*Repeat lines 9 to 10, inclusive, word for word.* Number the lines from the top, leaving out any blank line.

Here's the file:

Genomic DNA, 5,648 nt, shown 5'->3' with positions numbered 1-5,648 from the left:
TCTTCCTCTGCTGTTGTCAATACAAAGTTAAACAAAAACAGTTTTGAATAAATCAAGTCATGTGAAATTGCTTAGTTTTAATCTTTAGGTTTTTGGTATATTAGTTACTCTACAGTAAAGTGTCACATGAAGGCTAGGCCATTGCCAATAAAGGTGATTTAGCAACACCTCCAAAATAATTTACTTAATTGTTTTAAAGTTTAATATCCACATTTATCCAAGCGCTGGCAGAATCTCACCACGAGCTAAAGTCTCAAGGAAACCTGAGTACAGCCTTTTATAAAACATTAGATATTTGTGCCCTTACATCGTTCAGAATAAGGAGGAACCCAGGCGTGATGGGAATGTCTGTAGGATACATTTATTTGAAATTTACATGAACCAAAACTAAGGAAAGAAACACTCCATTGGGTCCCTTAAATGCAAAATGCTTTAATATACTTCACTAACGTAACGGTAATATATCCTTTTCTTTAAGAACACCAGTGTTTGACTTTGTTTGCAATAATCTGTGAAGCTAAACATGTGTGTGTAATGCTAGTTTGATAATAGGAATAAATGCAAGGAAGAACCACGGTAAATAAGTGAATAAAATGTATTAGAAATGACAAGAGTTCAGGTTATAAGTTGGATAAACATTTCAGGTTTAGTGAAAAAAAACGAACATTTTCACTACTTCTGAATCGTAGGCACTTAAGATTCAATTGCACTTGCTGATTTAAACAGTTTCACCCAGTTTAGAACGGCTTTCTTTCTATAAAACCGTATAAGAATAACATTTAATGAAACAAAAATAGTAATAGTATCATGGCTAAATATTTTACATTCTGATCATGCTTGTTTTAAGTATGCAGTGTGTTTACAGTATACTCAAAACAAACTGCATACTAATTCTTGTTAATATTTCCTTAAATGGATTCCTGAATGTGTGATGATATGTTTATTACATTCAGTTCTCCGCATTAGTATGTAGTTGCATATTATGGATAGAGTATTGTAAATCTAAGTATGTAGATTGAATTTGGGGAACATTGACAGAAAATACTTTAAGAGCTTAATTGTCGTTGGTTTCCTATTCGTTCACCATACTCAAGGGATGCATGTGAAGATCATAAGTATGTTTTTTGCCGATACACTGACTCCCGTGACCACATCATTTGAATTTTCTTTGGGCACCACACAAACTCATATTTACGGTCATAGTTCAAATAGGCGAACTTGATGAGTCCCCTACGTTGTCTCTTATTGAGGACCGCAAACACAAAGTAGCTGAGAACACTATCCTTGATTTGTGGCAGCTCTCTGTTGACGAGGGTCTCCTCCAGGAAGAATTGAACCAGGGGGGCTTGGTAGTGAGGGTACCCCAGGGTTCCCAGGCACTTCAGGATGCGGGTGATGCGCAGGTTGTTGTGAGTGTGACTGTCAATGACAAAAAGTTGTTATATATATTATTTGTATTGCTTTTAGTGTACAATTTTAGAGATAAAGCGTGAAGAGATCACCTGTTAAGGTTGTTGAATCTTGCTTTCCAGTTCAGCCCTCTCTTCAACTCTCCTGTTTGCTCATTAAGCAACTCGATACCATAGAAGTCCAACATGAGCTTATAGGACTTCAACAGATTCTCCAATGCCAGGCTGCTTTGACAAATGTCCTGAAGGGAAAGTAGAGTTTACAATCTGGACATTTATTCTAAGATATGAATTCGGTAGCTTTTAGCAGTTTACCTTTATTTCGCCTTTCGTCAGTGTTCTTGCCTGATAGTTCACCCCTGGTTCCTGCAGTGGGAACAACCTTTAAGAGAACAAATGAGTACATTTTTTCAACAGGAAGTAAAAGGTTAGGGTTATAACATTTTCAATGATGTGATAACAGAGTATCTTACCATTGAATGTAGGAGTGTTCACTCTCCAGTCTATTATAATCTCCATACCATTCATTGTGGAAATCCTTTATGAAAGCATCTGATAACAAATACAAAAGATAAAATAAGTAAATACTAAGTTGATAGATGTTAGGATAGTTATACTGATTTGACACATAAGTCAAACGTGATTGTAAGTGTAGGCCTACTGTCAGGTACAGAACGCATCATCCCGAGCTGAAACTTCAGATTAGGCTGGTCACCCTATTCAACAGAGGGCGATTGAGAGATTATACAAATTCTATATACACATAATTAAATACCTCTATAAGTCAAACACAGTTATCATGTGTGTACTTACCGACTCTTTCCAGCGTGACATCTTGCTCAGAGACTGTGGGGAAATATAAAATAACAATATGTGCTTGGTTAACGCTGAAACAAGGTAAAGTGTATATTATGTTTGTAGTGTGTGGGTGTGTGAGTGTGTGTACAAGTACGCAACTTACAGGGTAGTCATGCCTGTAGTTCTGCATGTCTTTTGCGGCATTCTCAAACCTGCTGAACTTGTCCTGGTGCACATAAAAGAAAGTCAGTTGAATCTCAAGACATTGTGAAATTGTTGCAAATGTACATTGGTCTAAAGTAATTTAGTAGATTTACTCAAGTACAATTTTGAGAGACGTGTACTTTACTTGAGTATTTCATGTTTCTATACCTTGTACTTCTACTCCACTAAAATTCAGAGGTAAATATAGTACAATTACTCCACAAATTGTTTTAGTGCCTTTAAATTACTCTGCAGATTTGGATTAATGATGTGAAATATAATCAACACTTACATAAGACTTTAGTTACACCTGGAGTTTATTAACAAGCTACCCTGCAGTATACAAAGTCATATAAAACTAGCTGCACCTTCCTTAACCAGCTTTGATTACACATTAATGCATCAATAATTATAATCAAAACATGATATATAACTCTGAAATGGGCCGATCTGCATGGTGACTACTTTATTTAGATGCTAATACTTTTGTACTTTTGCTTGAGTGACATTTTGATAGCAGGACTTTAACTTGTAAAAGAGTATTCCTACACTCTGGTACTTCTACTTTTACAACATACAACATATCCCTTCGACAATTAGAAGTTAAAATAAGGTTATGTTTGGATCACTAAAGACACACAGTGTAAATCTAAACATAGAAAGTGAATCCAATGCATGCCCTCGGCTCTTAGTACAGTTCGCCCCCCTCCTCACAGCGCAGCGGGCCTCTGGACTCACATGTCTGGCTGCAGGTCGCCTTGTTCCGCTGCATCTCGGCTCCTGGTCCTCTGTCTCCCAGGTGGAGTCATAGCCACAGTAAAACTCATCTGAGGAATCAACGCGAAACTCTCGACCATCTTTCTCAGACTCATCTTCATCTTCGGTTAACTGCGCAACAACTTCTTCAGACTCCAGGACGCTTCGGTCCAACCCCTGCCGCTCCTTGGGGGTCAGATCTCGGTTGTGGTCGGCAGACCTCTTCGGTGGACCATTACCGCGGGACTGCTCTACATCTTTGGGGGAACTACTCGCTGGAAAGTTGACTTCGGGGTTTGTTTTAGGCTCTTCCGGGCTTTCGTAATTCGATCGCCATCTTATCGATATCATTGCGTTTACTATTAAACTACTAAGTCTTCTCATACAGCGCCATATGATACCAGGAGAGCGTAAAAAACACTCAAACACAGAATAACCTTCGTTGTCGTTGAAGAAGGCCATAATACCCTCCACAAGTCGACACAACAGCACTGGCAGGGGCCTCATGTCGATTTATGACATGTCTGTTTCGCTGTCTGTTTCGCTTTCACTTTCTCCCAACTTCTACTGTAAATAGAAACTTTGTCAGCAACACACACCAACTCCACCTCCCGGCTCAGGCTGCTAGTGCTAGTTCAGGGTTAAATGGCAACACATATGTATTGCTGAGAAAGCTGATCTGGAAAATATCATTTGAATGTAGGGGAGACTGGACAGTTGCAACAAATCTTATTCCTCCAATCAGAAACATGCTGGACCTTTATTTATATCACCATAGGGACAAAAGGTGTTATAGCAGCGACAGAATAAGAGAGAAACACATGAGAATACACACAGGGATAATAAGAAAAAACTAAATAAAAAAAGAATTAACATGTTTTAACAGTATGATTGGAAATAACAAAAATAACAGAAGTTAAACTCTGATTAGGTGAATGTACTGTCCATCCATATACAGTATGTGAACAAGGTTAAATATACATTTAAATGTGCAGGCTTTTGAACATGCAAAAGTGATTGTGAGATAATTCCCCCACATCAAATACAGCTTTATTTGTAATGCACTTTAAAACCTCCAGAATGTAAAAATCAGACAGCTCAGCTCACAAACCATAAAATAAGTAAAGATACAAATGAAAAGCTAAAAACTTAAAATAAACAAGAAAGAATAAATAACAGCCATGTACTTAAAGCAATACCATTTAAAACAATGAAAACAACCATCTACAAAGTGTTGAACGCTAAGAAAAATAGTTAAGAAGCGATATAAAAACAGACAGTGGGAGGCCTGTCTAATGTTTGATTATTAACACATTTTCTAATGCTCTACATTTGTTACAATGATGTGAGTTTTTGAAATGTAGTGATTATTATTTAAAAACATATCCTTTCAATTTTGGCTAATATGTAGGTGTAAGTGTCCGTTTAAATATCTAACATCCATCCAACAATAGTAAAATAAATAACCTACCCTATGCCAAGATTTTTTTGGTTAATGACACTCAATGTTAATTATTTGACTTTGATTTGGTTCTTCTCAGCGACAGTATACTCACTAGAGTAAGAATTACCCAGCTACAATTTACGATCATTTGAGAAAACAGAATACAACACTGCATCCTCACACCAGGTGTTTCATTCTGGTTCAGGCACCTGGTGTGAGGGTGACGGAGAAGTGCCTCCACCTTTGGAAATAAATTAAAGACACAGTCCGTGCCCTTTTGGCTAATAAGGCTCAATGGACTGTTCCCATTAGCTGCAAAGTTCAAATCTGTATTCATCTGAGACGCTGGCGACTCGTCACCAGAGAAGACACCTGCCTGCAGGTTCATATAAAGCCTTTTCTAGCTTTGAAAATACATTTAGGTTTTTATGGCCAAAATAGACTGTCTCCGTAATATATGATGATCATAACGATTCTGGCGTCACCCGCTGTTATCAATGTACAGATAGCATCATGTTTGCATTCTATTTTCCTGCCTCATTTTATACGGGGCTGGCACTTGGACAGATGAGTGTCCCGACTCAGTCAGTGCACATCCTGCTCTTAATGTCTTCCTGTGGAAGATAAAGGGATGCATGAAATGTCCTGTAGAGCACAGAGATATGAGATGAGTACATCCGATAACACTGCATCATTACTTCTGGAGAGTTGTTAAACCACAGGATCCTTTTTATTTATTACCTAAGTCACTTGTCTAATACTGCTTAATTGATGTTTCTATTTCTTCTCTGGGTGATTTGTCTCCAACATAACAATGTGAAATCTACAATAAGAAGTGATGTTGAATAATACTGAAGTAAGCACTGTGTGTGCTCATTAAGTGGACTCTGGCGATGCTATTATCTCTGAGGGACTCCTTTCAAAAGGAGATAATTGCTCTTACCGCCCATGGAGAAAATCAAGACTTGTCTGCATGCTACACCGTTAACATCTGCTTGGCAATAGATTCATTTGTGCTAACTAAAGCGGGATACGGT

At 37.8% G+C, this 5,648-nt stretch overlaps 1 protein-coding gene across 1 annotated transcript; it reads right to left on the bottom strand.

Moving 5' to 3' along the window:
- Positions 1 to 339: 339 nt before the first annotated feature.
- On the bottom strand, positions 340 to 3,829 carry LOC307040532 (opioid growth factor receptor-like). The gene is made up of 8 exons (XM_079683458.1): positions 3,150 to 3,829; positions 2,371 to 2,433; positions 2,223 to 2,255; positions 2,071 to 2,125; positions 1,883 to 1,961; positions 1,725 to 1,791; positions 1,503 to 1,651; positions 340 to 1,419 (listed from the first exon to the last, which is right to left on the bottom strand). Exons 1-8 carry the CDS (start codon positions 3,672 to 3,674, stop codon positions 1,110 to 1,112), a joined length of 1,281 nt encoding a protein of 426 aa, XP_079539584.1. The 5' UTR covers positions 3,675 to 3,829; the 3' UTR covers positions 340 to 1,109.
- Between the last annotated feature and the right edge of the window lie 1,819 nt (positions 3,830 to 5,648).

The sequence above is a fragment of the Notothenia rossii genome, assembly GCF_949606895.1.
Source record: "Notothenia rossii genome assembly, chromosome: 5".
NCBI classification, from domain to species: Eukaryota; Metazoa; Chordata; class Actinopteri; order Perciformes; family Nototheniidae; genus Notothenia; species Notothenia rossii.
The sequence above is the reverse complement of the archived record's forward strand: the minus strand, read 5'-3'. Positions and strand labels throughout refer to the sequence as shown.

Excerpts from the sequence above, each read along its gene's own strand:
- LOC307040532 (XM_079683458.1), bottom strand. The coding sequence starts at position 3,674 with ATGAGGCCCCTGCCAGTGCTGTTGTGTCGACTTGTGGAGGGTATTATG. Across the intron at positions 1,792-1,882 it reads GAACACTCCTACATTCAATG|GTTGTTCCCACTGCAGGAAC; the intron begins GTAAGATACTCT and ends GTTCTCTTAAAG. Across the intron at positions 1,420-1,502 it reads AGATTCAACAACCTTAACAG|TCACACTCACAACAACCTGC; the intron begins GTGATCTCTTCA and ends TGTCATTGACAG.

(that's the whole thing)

Source record: "Notothenia rossii genome assembly, chromosome: 5".
NCBI classification, from domain to species: Eukaryota; Metazoa; Chordata; class Actinopteri; order Perciformes; family Nototheniidae; genus Notothenia; species Notothenia rossii.